More and more states have been legalizing marijuana someway, somehow, and as a result, the cannabis industry continues to grow. The industry as a whole already generates billion of dollars annually, but cannabis entrepreneurs are still having a hard time when it comes to finding a store and managing their incoming cash flows.
Because pot is still illegal on a federal level, banks regulated by the federal government are not very willing to cooperate with owners of any businesses that personally handle cannabis. Bloomberg has reported that the answer to this dilemma lies within the form of a banking system run by the 560 American Indian nations residing in the United States. The Bloomberg article focuses on Anthony Rivera, a Harvard grad currently leading California’s Acjachemen Nation – a tribe who would like other tribes to legalize marijuana and use their experience from years of running casinos so that they may start their own banking system that could help the growing marijuana industry.
Here’s what Anthony Rivera had to say: “The Indian casinos are basically small little banks. They receive deposits in the form of gaming, and they manage that cash in a way which is highly regulated with commissioners and regulators.”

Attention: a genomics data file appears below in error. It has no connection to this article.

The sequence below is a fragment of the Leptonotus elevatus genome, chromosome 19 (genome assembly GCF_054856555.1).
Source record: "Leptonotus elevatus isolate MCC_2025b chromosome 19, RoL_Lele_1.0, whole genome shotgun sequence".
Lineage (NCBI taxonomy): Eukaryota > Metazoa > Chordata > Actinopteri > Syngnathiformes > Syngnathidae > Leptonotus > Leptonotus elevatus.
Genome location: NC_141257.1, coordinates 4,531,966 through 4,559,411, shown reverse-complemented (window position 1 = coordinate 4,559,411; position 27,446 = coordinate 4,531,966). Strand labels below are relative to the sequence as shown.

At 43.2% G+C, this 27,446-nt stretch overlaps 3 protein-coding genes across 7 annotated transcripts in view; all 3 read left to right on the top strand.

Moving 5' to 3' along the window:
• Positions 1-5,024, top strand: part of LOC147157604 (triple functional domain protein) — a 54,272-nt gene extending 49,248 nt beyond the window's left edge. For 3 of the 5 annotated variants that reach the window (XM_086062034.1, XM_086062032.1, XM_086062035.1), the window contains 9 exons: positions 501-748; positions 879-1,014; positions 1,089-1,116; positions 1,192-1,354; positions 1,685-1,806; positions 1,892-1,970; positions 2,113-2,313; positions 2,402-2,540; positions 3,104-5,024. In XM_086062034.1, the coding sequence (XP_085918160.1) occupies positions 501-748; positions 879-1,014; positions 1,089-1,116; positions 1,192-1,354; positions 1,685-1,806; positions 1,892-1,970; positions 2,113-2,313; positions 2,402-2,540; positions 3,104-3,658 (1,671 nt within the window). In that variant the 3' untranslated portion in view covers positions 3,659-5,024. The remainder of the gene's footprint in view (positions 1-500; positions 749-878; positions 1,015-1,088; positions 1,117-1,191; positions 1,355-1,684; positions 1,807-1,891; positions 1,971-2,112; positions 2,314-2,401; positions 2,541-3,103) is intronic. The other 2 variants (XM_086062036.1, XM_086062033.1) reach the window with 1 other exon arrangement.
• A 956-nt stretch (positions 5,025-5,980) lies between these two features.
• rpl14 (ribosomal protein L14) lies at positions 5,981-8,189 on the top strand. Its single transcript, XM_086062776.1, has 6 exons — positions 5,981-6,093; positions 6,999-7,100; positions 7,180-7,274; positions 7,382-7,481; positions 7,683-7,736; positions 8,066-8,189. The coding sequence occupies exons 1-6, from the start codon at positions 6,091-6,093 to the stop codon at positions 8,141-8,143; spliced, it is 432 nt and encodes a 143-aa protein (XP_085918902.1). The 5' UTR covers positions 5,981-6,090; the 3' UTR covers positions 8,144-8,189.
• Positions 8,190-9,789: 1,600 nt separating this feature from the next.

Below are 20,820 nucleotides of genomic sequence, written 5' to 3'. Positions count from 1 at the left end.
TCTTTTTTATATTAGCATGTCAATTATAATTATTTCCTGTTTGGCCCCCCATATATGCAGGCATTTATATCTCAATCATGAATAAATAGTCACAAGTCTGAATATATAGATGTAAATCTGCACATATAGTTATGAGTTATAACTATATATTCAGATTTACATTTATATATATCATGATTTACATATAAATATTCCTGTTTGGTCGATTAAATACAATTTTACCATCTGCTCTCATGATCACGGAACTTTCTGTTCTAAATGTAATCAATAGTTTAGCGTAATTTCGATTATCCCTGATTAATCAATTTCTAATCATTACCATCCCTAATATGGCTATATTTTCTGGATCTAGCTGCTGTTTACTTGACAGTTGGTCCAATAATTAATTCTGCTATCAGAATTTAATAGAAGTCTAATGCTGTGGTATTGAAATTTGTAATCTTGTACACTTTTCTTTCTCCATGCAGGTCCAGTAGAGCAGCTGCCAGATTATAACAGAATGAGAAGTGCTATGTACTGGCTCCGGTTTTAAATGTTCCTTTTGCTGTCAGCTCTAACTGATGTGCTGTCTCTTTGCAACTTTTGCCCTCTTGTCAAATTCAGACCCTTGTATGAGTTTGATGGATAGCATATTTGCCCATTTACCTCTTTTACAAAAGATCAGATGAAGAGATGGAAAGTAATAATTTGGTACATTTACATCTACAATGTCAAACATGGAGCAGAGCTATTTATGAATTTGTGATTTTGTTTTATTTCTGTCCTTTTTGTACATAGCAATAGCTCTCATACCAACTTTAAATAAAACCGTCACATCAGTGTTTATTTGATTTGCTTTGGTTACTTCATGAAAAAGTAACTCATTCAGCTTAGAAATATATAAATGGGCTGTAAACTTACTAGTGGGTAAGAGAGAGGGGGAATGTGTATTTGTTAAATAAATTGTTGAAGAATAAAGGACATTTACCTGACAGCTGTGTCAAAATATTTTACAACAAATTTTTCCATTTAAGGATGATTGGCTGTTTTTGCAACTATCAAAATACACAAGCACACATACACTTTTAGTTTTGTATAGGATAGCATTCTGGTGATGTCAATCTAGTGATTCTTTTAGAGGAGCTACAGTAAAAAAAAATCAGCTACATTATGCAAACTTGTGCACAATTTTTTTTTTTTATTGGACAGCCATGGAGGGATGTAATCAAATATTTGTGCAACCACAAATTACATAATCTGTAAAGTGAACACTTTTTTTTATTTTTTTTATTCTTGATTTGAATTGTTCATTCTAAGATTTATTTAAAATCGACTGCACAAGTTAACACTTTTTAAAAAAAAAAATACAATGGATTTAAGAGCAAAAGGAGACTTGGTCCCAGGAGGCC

Rivera is the leader of CannaNative, an organization whose main goal is to link all leaders of the tribal nations with marijuana entrepreneurs because of their ability to establish their own regulated markets. In addition to just marijuana entrepreneurs, he would like to bring in financial professionals in order to find a banking system that would benefit the members of the cannabis industry.
The lack of banking options for marijuana businesses makes it extremely difficult for owners to find a way to manage their cash flow, which has generated issues in security and payment processes. The industry is projected to reach $10 billion by 2018, according to ArcView Group, a research firm. In addition, more states are expected to legalize marijuana, so banking issues are only going to need to be resolved sooner.
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